Section: Features

Mazza’s, Mount Vernon’s beloved Italian restaurant, returns

Mazza’s, Mount Vernon’s beloved Italian restaurant, returns

Mike Mazza, co-owner of Mazza’s and grandson of restaurant founder Joe Mazza, is thrilled to welcome back patrons to the longtime town staple. ERYN POWELL

On June 9, 2018, Mike Mazza and his brothers Travis and Tony Mazza reopened Mazza’s restaurant at its new location on Upper Gilchrist Road in Mount Vernon after its closing 10 years ago. The patrons who knew and loved the old Mazza’s have welcomed the Italian eatery’s comeback with open arms.

In 1939, Joe Mazza opened Mazza’s Terminal Café in Mount Vernon, Ohio. Sons of Italian immigrants Salvatore and Rosa Mazza, Joe and his brothers grew up in Clarksburg, W.Va. where his family had settled in search of coal mining jobs. But Joe was determined to become a businessman instead.

It was this entrepreneurial spirit that inspired Joe to start his first venture: Mazza’s Terminal Café. The little restaurant of ten stools and four booths was connected to the bus terminal that had greeted Joe Mazza on his arrival to Mount Vernon. In 1945, Joe Mazza moved his restaurant to its second location at 214 West High Street, renaming it Mazza’s. Here it continued to provide the Mount Vernon community with Italian cuisine and a lively atmosphere for 63 more years.

The restaurant has been loved by generations of Mount Vernon families as well as national celebrities including Ronald Reagan, Carol King, Jerry Springer and John Lattner, a Notre Dame football player who won the Heisman Trophy in 1953. Mazza’s was even a favorite hangout spot for Kenyon alum Paul Newman ’49 H’61, who would come to Mazza’s and sit at the bar to talk to Mazza’s brothers, Frank and “Jo-Jo.”

Mike Mazza, Joe’s grandson and current co-owner of the new Mazza’s, took over the family business in 2003, but in 2008 the financial hardships of the the Great Recession ended the beloved Italian restaurant’s 69-year run. After the closing in 2008, Mike Mazza went on to work for 10 years at Gordon Food Service (GFS), a family-owned food service distributor that serves restaurants and other organizations in the U.S.

While working at GFS, Mike began to see a change in the restaurant business — a rise in mom-and-pop stores, diners and locally-owned restaurants. The rise of food blogging and food networks meant that local, family-owned eateries were getting more public attention. This was great news to Mike who, since Mazza’s closing in 2008, had been looking for the right time to reopen his family’s restaurant. “As business started to gravitate back to the accounts I was selling to,” he said, “I started to think to myself, ‘This could be a good opportunity for us to come back.’” He was right.

“[In 2015] I started to build a business plan of us coming back,” Mike said, “[of] us reinventing the brand … It was a little nerve-wracking taking that step, because I was in the comfort of corporate America.” Determined to bring back his family’s restaurant, he didn’t let that stop him.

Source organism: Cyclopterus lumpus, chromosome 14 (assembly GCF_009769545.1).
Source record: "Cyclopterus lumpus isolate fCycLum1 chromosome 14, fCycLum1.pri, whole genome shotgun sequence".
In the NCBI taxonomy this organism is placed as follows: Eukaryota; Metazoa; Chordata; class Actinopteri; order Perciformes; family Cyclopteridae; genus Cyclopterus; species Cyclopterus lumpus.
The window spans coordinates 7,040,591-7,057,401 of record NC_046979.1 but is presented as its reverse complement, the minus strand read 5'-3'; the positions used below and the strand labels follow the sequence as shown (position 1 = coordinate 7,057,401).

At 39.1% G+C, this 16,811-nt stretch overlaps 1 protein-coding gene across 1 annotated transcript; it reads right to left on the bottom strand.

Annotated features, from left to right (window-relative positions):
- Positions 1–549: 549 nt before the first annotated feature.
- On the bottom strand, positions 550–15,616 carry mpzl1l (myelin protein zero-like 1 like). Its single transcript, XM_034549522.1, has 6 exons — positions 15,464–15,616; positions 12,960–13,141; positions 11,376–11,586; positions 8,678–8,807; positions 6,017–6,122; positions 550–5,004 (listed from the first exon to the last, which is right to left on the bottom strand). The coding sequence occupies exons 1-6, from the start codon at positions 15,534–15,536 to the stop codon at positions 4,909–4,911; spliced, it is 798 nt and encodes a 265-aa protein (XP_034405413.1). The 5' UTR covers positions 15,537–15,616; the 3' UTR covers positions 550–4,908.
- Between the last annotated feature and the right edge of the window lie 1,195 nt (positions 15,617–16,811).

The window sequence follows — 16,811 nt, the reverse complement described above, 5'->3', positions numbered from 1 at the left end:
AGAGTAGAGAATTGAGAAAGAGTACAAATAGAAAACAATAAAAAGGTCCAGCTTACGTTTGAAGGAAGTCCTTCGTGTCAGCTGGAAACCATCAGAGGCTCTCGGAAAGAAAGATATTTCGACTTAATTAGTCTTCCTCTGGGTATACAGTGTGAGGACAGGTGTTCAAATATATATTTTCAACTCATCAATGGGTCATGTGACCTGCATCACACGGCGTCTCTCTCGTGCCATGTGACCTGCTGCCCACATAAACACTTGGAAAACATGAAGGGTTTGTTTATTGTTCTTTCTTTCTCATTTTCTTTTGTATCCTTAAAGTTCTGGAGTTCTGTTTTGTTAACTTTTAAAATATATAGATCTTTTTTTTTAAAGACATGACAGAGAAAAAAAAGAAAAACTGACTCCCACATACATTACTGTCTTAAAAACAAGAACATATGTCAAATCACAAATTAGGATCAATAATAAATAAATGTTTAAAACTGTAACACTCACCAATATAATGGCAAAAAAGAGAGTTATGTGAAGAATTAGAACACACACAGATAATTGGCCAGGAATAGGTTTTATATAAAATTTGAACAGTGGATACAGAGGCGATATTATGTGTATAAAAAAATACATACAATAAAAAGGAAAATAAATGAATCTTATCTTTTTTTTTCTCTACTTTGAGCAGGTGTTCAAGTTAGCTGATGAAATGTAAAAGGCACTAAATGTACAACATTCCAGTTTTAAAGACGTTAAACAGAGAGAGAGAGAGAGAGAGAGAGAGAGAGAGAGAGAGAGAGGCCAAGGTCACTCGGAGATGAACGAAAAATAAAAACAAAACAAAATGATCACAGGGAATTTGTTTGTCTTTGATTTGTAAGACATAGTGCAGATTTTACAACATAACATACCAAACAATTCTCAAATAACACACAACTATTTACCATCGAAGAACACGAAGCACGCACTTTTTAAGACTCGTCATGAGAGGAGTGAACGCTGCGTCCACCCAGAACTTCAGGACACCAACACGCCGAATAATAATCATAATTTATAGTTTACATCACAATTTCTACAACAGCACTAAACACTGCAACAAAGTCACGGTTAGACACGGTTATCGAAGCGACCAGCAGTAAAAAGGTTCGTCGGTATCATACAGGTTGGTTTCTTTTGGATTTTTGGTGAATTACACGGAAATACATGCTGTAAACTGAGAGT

The walls of the new restaurant are covered with photos, posters and various other memorabilia, chronicling Mazza’s years as a destination restaurant for countless generations of families that have loved it since it was a small café connected to the local bus terminal. Mike kept and curated these pieces. “When the original restaurant closed, it was important for me to archive it,” he said, “because I had always hoped that I’d have another opportunity down the road to reopen, and I just wanted to share the history of our restaurant on the walls.”

On a wall just inside the entrance to Mazza’s, a glittery dinner jacket hangs enclosed in a glass case. Every gentleman in the 60s who came to dine at Mazza’s was required to wear a dinner jacket. According to Mike Mazza, his uncles had this glittery jacket made so that if one of those gentlemen forgot theirs, they would “stick out” in the room. “A lot of people remember that jacket,” Mike said, “It would get the whole dining room laughing.”

For Mike, reopening Mazza’s “was really emotional because being the last generation that had to close it is not something that I’m super proud of. But that moment set me on a path where I knew if I ever wanted to do it, if I really wanted it, I’d have to go do it myself.”

The Mazza’s sign that stands inside the restaurant was the same one that hung outside the restaurant’s second location at 214 West High Street. The sign is 800 pounds, and it took 11 people to bring it into the restaurant and install it between two brick columns made from the same brick as the old West High Street location. “That’s when it became real for me,” Mike said, “that it was actually going to happen.”

The history of Mazza’s restaurant and the Mazza family represents a story of hard work, family, and determination. “I just love the story,” Mike said. “I just think it’s a good old-fashioned American story.”

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